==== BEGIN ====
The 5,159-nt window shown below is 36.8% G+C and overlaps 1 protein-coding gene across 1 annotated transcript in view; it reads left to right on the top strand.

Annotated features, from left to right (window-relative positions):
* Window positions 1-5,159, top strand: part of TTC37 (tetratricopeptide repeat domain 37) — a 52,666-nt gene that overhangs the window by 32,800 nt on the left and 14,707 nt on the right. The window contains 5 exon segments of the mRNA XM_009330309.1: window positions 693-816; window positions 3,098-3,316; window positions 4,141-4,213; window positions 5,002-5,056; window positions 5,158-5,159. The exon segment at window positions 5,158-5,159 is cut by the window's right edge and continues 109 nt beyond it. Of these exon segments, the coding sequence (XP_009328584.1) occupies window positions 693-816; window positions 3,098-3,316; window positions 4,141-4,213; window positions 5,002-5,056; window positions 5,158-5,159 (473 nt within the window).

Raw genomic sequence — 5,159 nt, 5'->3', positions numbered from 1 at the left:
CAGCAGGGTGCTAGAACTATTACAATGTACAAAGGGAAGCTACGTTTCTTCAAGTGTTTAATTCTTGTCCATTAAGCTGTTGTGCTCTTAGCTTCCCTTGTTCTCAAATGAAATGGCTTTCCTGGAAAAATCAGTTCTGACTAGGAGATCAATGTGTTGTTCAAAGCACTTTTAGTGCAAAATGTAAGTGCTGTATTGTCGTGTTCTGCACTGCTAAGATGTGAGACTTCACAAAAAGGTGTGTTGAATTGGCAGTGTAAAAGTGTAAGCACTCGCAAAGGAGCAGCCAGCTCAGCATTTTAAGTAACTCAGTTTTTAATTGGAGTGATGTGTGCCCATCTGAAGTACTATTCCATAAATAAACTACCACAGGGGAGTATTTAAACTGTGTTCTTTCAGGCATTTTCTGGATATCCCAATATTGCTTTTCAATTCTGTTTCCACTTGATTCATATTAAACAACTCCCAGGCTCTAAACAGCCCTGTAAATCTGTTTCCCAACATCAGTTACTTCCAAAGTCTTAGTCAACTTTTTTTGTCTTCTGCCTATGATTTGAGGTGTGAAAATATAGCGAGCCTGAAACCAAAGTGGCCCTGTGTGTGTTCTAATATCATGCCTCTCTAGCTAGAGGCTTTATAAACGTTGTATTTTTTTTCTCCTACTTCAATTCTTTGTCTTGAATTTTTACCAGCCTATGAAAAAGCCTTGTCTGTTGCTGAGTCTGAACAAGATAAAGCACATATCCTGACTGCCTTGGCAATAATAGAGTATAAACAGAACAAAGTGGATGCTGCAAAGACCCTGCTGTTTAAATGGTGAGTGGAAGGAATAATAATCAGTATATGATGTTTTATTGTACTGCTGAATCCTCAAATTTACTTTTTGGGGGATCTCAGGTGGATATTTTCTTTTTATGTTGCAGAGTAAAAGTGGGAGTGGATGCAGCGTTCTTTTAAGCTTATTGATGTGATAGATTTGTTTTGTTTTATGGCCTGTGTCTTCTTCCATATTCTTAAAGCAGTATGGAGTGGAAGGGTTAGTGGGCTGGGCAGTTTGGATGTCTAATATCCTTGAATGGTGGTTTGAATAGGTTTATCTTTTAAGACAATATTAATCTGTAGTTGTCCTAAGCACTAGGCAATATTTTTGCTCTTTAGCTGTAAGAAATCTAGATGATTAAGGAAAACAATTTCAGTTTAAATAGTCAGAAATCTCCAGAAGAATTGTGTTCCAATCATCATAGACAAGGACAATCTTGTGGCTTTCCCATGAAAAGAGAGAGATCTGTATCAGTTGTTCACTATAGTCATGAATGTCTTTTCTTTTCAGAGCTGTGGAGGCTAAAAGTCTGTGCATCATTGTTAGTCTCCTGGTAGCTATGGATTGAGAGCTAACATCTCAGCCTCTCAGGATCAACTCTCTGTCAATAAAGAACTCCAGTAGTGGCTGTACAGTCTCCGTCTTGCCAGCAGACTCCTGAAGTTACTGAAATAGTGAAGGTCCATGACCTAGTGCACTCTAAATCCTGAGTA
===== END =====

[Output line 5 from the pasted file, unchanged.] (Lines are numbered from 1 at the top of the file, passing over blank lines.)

CAGCAGGGTGCTAGAACTATTACAATGTACAAAGGGAAGCTACGTTTCTTCAAGTGTTTAATTCTTGTCCATTAAGCTGTTGTGCTCTTAGCTTCCCTTGTTCTCAAATGAAATGGCTTTCCTGGAAAAATCAGTTCTGACTAGGAGATCAATGTGTTGTTCAAAGCACTTTTAGTGCAAAATGTAAGTGCTGTATTGTCGTGTTCTGCACTGCTAAGATGTGAGACTTCACAAAAAGGTGTGTTGAATTGGCAGTGTAAAAGTGTAAGCACTCGCAAAGGAGCAGCCAGCTCAGCATTTTAAGTAACTCAGTTTTTAATTGGAGTGATGTGTGCCCATCTGAAGTACTATTCCATAAATAAACTACCACAGGGGAGTATTTAAACTGTGTTCTTTCAGGCATTTTCTGGATATCCCAATATTGCTTTTCAATTCTGTTTCCACTTGATTCATATTAAACAACTCCCAGGCTCTAAACAGCCCTGTAAATCTGTTTCCCAACATCAGTTACTTCCAAAGTCTTAGTCAACTTTTTTTGTCTTCTGCCTATGATTTGAGGTGTGAAAATATAGCGAGCCTGAAACCAAAGTGGCCCTGTGTGTGTTCTAATATCATGCCTCTCTAGCTAGAGGCTTTATAAACGTTGTATTTTTTTTCTCCTACTTCAATTCTTTGTCTTGAATTTTTACCAGCCTATGAAAAAGCCTTGTCTGTTGCTGAGTCTGAACAAGATAAAGCACATATCCTGACTGCCTTGGCAATAATAGAGTATAAACAGAACAAAGTGGATGCTGCAAAGACCCTGCTGTTTAAATGGTGAGTGGAAGGAATAATAATCAGTATATGATGTTTTATTGTACTGCTGAATCCTCAAATTTACTTTTTGGGGGATCTCAGGTGGATATTTTCTTTTTATGTTGCAGAGTAAAAGTGGGAGTGGATGCAGCGTTCTTTTAAGCTTATTGATGTGATAGATTTGTTTTGTTTTATGGCCTGTGTCTTCTTCCATATTCTTAAAGCAGTATGGAGTGGAAGGGTTAGTGGGCTGGGCAGTTTGGATGTCTAATATCCTTGAATGGTGGTTTGAATAGGTTTATCTTTTAAGACAATATTAATCTGTAGTTGTCCTAAGCACTAGGCAATATTTTTGCTCTTTAGCTGTAAGAAATCTAGATGATTAAGGAAAACAATTTCAGTTTAAATAGTCAGAAATCTCCAGAAGAATTGTGTTCCAATCATCATAGACAAGGACAATCTTGTGGCTTTCCCATGAAAAGAGAGAGATCTGTATCAGTTGTTCACTATAGTCATGAATGTCTTTTCTTTTCAGAGCTGTGGAGGCTAAAAGTCTGTGCATCATTGTTAGTCTCCTGGTAGCTATGGATTGAGAGCTAACATCTCAGCCTCTCAGGATCAACTCTCTGTCAATAAAGAACTCCAGTAGTGGCTGTACAGTCTCCGTCTTGCCAGCAGACTCCTGAAGTTACTGAAATAGTGAAGGTCCATGACCTAGTGCACTCTAAATCCTGAGTA